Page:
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How Flutter-TSG $12B Merger Will Change US Sports Betting

Brant James for Bookies.com

Brant James  | 7 mins

How Flutter-TSG $12B Merger Will Change US Sports Betting

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Your sportsbook or casino is going the way of your favorite craft beer. First it was unique, independent and yours. Then it was part of a somewhat-like collection, then a larger one, then you’re drinking something Budweiser made.

Your level of outrage depends on your feelings about Budweiser. But you would have been drinking Budweiser all along if that’s what you’d wanted.

The corporate trend of consolidation that has changed how consumers purchase everything from books to toilet paper continued into the American gaming sector on Wednesday. Flutter Entertainment, owners of Paddy Power Betfair and FanDuel, announced a $12 billion all-share merger deal to acquire a majority stake in The Stars Group, creating what would have been the largest corporation in the sector by revenue last year. Flutter will own 55% of the new company, which plans to offer sports betting, fantasy sports and online poker.

The largest online gaming company in the world, which catalogues around four million users globally, would have combined for $4.7 billion in revenue last year. The Stars Group owns Sky Bet and Poker Stars, the largest online poker site in the world. That might and the market access laid out before Flutter is beyond formidable, Daniel Wallach, a lawyer and gaming industry analyst told Bookies.com.

“We'll submit the combined companies as the number one gaming company in the country if not the world,” he said. “So it's basically a race on for who's number two.”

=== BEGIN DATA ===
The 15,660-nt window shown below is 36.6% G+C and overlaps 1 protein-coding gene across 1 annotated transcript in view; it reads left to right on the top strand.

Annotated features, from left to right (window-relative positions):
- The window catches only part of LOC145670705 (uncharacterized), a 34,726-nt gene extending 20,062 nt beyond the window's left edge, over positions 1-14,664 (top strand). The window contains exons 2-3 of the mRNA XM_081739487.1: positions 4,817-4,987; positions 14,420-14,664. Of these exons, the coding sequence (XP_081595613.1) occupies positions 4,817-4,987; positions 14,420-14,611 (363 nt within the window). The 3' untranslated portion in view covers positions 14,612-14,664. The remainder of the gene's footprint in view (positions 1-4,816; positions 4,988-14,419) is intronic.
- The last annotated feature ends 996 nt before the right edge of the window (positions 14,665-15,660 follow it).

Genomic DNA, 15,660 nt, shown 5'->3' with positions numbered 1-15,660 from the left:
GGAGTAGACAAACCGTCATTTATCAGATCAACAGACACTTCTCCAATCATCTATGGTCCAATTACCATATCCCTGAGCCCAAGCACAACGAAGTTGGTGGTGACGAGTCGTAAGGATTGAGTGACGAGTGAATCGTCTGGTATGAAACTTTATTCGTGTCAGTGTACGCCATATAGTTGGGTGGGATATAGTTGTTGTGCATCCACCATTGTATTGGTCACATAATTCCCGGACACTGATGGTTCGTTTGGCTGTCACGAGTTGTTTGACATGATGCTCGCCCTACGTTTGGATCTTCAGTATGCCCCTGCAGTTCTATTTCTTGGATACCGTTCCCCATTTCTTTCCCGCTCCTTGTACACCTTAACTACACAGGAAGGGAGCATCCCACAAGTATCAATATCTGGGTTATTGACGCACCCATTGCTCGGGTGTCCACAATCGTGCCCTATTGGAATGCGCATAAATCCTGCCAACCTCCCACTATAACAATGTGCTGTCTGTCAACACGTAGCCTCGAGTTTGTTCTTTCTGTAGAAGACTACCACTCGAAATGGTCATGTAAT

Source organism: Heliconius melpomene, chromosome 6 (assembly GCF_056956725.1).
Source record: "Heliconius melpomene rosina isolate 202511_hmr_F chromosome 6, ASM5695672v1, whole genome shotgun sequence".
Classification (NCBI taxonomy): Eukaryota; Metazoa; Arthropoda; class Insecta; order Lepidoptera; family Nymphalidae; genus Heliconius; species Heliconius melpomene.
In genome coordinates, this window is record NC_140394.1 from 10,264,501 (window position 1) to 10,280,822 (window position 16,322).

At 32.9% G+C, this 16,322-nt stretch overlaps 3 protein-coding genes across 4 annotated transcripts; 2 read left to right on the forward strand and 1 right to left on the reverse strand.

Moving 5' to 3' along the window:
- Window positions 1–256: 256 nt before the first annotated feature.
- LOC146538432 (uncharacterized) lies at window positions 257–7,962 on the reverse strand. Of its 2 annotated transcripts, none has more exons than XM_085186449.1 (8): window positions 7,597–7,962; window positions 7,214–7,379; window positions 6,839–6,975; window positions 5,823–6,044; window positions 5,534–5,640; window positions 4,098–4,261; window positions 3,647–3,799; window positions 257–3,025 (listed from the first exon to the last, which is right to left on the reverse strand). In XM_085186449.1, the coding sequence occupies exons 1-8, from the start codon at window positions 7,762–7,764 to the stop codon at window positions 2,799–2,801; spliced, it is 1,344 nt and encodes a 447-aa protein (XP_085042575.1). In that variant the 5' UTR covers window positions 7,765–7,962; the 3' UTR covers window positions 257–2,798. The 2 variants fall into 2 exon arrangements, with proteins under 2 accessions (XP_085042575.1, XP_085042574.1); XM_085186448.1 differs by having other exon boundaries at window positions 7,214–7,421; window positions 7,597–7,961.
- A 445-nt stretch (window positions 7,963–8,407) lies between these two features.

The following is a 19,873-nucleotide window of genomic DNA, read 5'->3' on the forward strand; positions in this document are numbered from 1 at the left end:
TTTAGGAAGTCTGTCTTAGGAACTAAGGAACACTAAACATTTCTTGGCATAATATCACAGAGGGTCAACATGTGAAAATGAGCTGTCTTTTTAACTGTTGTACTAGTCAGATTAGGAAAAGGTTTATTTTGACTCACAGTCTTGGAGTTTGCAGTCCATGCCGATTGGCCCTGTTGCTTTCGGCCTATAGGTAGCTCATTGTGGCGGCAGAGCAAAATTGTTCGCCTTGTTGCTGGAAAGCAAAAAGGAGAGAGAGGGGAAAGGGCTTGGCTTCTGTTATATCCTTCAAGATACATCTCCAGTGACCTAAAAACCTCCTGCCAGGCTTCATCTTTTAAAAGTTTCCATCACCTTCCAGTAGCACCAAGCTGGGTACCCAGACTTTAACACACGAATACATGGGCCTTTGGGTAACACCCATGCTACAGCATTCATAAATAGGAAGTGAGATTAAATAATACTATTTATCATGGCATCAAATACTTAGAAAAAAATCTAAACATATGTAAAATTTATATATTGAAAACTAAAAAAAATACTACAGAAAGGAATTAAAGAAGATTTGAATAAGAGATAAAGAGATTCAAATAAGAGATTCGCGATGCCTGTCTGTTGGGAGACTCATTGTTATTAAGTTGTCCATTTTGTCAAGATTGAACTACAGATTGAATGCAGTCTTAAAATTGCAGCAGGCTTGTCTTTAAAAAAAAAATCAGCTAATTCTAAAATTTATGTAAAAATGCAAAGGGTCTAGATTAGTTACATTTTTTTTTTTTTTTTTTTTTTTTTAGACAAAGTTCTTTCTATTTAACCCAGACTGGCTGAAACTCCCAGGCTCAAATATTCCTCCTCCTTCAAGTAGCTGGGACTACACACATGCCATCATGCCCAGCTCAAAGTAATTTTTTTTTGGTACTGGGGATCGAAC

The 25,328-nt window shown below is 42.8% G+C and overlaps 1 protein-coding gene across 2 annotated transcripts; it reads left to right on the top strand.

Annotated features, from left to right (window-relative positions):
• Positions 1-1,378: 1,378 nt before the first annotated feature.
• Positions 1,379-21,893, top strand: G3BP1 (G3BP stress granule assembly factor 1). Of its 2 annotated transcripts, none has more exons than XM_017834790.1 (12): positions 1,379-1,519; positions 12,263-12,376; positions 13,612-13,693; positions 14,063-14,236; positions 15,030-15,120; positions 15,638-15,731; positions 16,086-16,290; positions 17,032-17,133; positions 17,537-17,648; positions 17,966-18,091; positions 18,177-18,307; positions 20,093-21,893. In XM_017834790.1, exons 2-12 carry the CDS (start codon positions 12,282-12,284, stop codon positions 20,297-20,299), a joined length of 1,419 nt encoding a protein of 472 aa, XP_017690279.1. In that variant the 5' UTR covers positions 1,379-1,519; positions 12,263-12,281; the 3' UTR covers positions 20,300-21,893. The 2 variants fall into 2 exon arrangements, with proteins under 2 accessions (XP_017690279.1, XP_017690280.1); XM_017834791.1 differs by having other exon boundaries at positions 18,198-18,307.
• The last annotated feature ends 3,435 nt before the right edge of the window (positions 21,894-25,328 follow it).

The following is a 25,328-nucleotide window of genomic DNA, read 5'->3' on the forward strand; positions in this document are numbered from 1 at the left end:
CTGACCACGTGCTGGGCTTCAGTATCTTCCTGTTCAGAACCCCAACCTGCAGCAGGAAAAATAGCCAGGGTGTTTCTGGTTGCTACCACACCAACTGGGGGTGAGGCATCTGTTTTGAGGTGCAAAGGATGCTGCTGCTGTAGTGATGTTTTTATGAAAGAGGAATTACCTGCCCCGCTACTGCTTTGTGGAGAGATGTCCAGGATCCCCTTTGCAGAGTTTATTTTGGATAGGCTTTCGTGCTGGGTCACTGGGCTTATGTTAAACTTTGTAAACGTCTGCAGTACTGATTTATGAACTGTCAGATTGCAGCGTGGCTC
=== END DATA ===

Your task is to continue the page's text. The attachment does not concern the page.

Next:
Analyzing the Flutter Entertainment Megadeal

Industry analyst and Gaming USA Corp. president Alan Woinski said the benefits for both principals are obvious, but considers the timing of the deal curious.

“This feels kind of strange because it's something that you would normally see when the industry is mature, not when it's in its infancy,” he told Bookies.com. “Let's look at Stars Group: They have this strong cash flow from their online poker business, but no growth there because online poker has obviously peaked. They just launched Fox Bet, which is kind of their future.

“If they're going to have future growth, it's going to come from that. And the company that really is fighting for number one or number two in the online sports betting space [Flutter, via FanDuel], just acquired them. Now what does that tell you? There's no way they could know if Fox Bet was going to be successful or not. So, it's not like they're buying it because of that existing business. “

In summation, Woinski said: “They're taking out a competitor. Or merging with it.”

Flutter Targets American Sports Betting Expansion

Flutter CEO Peter Jackson said in a release in a release that the move is designed to “turbocharge” expansion into betting markets made possible by the repeal of the Professional and Amateur Sports Protection Act in 2018. It follows a massive redistricting of the United States gambling map from July when Penn National Gaming announced multi-year sports betting and online gaming access partnerships in multiple states with DraftKings, PointsBet and the Stars Group. The impetus for both deals was exploiting a fledgling American sports betting market that currently brandishes 13 states with legal markets in operation.

In that deal, The Stars Group acquired “first-skin” access rights to Penn National properties in Illinois, Indiana – where sports betting is currently underway – Texas and Ohio, and “second-skin” access in Kansas, New Mexico – also underway – Maine, Massachusetts and Michigan.

FanDuel, the market leader in both New Jersey and Pennsylvania, has access to 24 states through deals with Penn National and Boyd Gaming.

Like in the Penn National deal, the Flutter move is filled with permutations for the current and future U.S. market, including new and intriguing partners like Fox, a media company that allied with Stars in May and in September launched the Fox Bet betting platform in New Jersey. The merger allows Fox to purchase an 18.5% stake in FanDuel in 2021, further smudging the ever-hazy line in the U.S. between content and bet providers.

This, Wallach, said, is likely to entice other media companies into the gaming arena, Wallach said. It also makes Flutter an ultra-attractive partner for potential future clients.